"And let steadfastness have its full effect, that you may be perfect and complete, lacking in nothing."
When I started out as a Christian in my 20th year I remember going to a conference in Atlantic City. This is before they put casinos there. I remember sitting in a ballroom at the Howard Johnson's Hotel. Funny the details you'll remember after 30+ years. The sponsoring group must have gotten a "deal" on the conference because there were about 2000 of us shoehorned into a room designed for far less. I don't remember even what the speaker was talking about, but I remember he told us to look to our left and to our right. Unless we were sitting on an aisle, how many of us were adjacent to each other? Three. Just three. He said that statistically speaking within five years two of the three of us would not be living for Christ. That has bothered me from that day until this. I think of it nearly every day. I told the Lord that day back in 1974 that I was going to be the guy that stuck with it. I was going to be the steadfast one.
But what does that mean? I've always shuddered to read the next words because they sound so like I need to "tow the line" and "do the right thing". After all, there must be a set of rules somewhere I can follow in order to become "perfect". So let's look at those two words for a second:
The greek word "teleios" is translated here perfect and means "complete" in areas of labor, growth, moral and mental character. The root word is "telos", which means the end of something or the completeness of something. A teleology is the study of evidences of design in nature (ie: finding an holistic system that explains the design of the universe -- a completion). The second word, "holokleros" means being complete in body as over against being complete in spirit or mind. So my understanding is that it took these twin terms put together to give the 1st century mind an understanding that we are describing the complete person here.
But is that really something that can be arrived at by making a list of dos and don'ts? What if making me complete and lacking in nothing means a journey of pain and wrestling with God? Surely that's what happened in the patriarch Jacob's life. What if some of the standard admonishments of Scripture, while very much an expression of the character of God and his desire for his followers, are things that I will need to come to terms with through painful experience rather than simple obedience (ala the prodigal son)? That is the "full effect" of steadfastness. I will make mistakes. I will intentionally, willfully sin. And yet Christ is with me (Immanuel) and God is working his will in me (Philippians 2:13), and I can always look back and say, "God brought me through that."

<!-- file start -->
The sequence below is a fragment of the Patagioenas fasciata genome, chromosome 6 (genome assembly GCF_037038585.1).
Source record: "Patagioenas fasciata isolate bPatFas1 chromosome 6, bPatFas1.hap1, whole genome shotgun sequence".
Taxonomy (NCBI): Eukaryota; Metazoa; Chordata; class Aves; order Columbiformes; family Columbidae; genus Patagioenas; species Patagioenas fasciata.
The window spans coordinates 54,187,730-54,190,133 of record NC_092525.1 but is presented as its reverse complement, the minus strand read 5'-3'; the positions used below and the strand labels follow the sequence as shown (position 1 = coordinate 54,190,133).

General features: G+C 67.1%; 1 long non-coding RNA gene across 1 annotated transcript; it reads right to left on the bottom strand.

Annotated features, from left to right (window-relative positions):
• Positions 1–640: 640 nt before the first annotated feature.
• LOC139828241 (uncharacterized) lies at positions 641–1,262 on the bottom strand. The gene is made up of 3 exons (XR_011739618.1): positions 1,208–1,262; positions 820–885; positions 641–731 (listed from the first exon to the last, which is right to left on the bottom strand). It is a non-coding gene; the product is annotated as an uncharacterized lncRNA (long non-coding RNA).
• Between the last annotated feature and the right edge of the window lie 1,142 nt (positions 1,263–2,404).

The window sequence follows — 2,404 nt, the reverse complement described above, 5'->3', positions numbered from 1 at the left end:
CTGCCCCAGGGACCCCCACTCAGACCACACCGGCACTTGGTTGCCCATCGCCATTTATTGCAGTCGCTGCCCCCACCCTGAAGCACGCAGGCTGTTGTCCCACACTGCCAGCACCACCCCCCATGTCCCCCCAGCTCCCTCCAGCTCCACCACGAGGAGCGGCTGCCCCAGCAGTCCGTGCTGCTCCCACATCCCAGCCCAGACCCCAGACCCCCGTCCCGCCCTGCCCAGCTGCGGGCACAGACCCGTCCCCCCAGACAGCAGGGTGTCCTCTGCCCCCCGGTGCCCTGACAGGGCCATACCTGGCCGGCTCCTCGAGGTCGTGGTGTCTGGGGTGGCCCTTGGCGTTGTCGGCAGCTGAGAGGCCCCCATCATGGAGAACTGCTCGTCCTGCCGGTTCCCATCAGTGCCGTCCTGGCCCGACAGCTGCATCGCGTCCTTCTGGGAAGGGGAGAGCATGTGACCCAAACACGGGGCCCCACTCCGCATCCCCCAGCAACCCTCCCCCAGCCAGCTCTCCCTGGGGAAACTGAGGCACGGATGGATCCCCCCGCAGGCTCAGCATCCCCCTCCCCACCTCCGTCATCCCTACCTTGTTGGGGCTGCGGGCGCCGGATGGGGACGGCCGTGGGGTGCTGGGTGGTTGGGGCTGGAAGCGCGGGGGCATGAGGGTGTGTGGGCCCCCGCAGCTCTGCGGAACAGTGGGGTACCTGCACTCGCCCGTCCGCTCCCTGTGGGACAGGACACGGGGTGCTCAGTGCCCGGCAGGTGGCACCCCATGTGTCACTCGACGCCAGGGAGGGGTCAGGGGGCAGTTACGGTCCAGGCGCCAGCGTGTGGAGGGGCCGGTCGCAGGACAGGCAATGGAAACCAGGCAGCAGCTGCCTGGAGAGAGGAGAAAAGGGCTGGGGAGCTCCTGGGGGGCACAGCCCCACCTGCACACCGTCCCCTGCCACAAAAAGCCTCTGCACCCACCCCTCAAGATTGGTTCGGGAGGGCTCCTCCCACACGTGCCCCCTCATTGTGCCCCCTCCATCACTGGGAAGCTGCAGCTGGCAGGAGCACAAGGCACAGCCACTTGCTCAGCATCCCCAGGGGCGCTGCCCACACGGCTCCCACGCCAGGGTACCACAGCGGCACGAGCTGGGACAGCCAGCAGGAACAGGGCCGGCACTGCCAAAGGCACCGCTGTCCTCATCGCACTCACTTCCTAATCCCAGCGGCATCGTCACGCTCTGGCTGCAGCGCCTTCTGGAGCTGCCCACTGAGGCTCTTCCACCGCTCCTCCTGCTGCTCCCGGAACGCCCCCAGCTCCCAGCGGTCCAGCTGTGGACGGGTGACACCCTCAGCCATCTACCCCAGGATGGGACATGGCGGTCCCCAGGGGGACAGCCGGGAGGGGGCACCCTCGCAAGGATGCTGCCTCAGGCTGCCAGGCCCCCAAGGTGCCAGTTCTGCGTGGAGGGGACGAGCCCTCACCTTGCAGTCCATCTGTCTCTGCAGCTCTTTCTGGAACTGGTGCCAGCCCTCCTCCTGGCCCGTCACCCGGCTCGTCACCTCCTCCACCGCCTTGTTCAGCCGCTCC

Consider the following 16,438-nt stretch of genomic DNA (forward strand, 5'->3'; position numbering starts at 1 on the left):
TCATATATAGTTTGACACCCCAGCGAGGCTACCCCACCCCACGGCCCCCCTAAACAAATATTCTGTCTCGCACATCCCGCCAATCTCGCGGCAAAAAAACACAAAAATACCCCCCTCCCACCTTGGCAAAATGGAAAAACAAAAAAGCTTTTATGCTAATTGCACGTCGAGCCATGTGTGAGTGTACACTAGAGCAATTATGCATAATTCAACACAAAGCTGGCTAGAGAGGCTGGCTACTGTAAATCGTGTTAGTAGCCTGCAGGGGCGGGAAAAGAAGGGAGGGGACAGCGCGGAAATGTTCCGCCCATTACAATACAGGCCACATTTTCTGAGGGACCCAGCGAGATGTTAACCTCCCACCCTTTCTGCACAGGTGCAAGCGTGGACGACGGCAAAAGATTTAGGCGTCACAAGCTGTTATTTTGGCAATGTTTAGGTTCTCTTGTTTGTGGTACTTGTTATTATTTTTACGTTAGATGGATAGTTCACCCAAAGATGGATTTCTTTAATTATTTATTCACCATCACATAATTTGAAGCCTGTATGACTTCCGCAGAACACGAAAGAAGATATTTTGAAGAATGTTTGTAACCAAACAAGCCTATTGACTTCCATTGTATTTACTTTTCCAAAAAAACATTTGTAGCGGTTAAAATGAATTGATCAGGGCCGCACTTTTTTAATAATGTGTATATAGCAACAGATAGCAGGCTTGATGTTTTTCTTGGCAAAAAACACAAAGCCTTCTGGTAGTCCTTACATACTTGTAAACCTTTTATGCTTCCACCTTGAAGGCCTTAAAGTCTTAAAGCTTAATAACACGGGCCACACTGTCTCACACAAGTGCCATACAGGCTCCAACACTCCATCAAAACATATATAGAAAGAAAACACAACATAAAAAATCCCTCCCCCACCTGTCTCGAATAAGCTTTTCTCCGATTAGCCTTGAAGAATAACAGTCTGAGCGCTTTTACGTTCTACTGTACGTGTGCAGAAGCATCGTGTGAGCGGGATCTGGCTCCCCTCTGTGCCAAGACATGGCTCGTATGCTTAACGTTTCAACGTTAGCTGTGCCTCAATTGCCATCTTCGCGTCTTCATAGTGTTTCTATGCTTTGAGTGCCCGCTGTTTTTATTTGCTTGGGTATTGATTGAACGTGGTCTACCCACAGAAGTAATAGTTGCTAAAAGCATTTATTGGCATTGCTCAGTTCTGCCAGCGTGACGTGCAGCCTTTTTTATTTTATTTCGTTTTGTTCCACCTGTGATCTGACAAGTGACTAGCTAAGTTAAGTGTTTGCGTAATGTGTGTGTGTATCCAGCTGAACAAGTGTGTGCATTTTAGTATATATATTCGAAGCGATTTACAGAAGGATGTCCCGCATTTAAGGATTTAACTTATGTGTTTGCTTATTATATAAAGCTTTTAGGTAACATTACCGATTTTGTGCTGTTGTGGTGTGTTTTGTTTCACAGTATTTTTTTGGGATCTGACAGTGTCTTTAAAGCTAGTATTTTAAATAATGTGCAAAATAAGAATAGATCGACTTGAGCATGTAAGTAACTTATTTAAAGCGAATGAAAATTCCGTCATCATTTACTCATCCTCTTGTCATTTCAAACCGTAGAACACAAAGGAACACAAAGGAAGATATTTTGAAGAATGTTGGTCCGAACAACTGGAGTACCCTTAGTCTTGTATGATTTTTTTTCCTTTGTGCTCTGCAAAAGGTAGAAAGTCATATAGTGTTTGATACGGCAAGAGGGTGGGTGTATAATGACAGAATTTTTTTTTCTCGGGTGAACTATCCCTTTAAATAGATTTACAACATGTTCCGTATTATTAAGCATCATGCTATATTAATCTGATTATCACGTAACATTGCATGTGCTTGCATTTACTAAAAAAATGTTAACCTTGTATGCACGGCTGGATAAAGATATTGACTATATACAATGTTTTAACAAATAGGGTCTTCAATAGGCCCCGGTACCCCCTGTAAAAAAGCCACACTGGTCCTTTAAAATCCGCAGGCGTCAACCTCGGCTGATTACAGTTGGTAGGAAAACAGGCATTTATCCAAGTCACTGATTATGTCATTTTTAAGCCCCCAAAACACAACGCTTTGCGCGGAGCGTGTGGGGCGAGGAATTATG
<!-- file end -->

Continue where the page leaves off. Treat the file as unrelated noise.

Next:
I am, in the end, what the Bible calls a "broken cistern". And there are areas where water keeps being poured in and it just won't HOLD. There are empty places in me only the Holy Spirit in the timing of his good pleasure can fill because the bottom of them is a sieve and there is no natural way I will ever repair it.
So I keep looking back at that day in 1974 and I sigh. And I sit here leaking a little less every day for the love of Him.
Pastoral Relief and Retreat
- Wethersfield, CT, United States
- I am Pastor at Poquonock Community Church, Congregational (CCCC) in Windsor, CT. My wife Jama and I live in Wetherfield, CT. We'd like to invite you to Terre Haute -- High Ground -- That's what Jama and I call the retreat space on our property. We offer free intentional get-away retreats. We'll feed you and house you and give you space to be with the Lord. All are welcome; no questions asked. This blog is my daily devotional journal. I write it because it is so easy to go for weeks without ever taking the time to be alone with God. Writing helps me develop a discipline I need.